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What is retaliatory arrest? Which story will the court believe?

Oct 7, 2019 | Criminal law

In the last Supreme Court term there were few criminal cases. One that did get some attention involved retaliatory arrest. This is when an officer retaliates against someone who is exercising their First Amendment freedom of speech. It also provides a cautionary tale about the subjective nature of memory and experience.


Challenging a law enforcement officer’s version of events can be tough following an arrest and criminal charge. One way to level the playing field is to have an experienced defense attorney tell your side of the story. Keep reading this post to learn more about the Supreme Court case.

Officer versus an Alaska sports festival attendee

From the statement of the facts, you can already get a feel for the court’s bent. The narrative of the account seems to be giving law enforcement more credibility. This happens all the time in criminal cases.

The police officer, Luis Nieves, claimed that Russell Bartlett, who didn’t want to talk to him, was drunken and disorderly. The officer claimed the Bartlett yelled at him. Bartlett challenged that, saying he hadn’t been drinking and did not yell. Later, when another police officer, Bryce Weight, was talking to a minor, Bartlett interjected himself.

What happened next? The officer said Bartlett approached in a threatening manner, yelling and slurring his speech. Bartlett denied being aggressive and mentioned a back injury preventing him from immediately complying with the officer’s demands. Regardless, Bartlett was pushed, forced to the ground and arrested. Once handcuffed, Bartlett remembered Officer Nieves saying, “bet you wish you would have talked to me now.”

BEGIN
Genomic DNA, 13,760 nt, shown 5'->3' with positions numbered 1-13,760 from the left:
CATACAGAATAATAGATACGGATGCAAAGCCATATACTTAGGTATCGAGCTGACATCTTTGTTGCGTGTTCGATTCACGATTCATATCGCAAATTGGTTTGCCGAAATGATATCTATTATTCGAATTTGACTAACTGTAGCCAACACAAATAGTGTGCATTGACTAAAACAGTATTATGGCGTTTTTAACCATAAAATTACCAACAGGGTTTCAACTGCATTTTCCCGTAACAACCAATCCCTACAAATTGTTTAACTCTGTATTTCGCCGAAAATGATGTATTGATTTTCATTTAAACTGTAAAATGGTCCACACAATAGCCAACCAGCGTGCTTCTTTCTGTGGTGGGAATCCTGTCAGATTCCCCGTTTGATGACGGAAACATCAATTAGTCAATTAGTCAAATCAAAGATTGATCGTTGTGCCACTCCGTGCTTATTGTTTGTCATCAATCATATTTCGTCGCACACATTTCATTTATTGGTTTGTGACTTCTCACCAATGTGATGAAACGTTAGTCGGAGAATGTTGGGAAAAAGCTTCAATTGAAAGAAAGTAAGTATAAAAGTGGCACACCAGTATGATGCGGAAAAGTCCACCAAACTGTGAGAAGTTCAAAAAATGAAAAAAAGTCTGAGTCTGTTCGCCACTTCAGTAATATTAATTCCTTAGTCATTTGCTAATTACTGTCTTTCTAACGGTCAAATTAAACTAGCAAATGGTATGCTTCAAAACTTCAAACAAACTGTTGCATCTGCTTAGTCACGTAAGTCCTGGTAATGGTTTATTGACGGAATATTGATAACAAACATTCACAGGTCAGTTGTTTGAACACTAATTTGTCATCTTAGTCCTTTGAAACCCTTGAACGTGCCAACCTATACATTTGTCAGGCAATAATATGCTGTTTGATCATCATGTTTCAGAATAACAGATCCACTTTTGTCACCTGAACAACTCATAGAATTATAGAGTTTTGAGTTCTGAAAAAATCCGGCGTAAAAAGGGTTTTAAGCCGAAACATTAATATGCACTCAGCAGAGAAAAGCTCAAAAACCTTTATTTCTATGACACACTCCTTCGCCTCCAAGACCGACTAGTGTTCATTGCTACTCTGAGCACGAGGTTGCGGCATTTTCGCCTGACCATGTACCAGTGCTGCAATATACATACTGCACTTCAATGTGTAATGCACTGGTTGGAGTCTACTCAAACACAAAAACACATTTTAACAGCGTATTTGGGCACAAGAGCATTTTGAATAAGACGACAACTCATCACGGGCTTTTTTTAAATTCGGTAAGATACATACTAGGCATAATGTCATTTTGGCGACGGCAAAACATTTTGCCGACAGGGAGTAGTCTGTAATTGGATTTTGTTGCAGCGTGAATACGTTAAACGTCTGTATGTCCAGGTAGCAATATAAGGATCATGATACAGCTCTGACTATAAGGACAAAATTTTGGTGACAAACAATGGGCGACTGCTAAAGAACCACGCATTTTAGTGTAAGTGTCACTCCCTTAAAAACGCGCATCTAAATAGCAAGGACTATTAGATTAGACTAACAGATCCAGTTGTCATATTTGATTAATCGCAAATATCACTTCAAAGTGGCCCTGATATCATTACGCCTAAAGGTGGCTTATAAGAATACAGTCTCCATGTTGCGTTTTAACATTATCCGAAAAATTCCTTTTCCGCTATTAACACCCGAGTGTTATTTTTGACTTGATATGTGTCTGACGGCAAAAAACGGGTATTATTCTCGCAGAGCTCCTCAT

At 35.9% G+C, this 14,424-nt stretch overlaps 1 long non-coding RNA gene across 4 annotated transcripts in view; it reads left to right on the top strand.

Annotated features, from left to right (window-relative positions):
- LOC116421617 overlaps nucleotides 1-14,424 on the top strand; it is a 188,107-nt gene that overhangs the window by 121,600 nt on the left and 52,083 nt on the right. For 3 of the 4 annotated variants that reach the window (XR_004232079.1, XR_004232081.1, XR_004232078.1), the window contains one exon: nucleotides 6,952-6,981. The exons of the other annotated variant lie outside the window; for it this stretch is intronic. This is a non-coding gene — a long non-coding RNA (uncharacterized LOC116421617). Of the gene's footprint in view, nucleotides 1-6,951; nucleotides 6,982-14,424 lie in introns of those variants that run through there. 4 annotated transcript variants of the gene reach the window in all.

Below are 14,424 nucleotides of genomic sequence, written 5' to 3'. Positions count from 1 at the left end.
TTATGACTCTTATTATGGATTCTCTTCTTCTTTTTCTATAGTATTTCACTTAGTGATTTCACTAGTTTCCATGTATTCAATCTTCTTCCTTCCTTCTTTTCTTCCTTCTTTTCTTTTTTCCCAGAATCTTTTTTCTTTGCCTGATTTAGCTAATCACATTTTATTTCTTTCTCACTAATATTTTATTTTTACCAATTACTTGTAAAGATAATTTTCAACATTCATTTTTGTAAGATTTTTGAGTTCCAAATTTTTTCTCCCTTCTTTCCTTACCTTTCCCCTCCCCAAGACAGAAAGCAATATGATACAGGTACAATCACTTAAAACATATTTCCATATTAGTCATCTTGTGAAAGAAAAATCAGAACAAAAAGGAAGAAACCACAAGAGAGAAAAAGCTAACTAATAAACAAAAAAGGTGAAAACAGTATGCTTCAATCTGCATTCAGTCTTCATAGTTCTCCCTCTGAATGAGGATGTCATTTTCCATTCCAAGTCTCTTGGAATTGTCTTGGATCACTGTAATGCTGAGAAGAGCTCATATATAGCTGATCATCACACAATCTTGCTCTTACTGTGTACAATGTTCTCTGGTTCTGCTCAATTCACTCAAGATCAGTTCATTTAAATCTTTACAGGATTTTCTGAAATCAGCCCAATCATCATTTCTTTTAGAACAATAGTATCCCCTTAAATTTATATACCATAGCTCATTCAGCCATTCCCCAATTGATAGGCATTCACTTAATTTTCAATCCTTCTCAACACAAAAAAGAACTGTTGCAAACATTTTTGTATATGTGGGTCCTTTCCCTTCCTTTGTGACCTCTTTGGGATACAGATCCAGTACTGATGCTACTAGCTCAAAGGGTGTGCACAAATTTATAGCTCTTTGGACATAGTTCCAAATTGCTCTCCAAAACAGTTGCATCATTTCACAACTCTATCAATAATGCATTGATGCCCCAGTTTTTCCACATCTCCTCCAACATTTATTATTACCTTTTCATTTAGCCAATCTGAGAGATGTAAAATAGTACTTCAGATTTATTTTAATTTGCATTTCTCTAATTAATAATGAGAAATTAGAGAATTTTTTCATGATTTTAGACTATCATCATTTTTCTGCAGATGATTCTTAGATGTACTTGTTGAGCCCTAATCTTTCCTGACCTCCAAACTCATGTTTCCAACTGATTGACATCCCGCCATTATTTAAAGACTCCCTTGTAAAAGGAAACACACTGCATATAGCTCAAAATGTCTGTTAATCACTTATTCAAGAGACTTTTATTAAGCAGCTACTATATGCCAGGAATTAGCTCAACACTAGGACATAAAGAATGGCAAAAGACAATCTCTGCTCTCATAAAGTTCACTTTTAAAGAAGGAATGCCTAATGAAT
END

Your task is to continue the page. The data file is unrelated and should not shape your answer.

Section 1983 claims

This case goes beyond the criminal matter and was brought in civil court by Bartlett. When a government official violates the constitutional rights of an individual, that person is entitled to damages.

The courts disagreed about what exactly Bartlett was arrested for – was it for not talking to the police and telling another attendee not to talk, or was it drunken and disorderly conduct? This is basically what the decision hinges on. If law enforcement can point to a violation of the law that supports an arrest, then the claim for a civil rights violation fails (as Bartlett’s did). The majority leaves open a tiny window for those who can bring objective evidence that others engaging in the same protected speech were not arrested. This is a high bar.

The dissent in the case is troubling. Justice Gorsuch points out how a police officer could effectively shield himself or herself from liability by claiming an arrest was related to a crime, any crime. State legislatures provide many to choose from.

In this case, if the court had sided with Bartlett’s version of what occurred, the outcome might have been different. This is a cautionary tale about the importance of framing facts and telling a believable story. Many would probably find it believable that a festival attendee was drunk. What if he was in his mid-40s or 50s, claimed a back injury, had graduated from AA with decades of sobriety or was a wiry guy with a smaller stature? Were any unique facts about Bartlett that would have rendered his story more believable left out?

Credibility determinations affect outcomes whether in criminal or civil court. Getting in touch with an experienced criminal defense attorney right away is the best way to get ahead of the prosecution’s narrative, and is often the first step to building a strong, credible defense.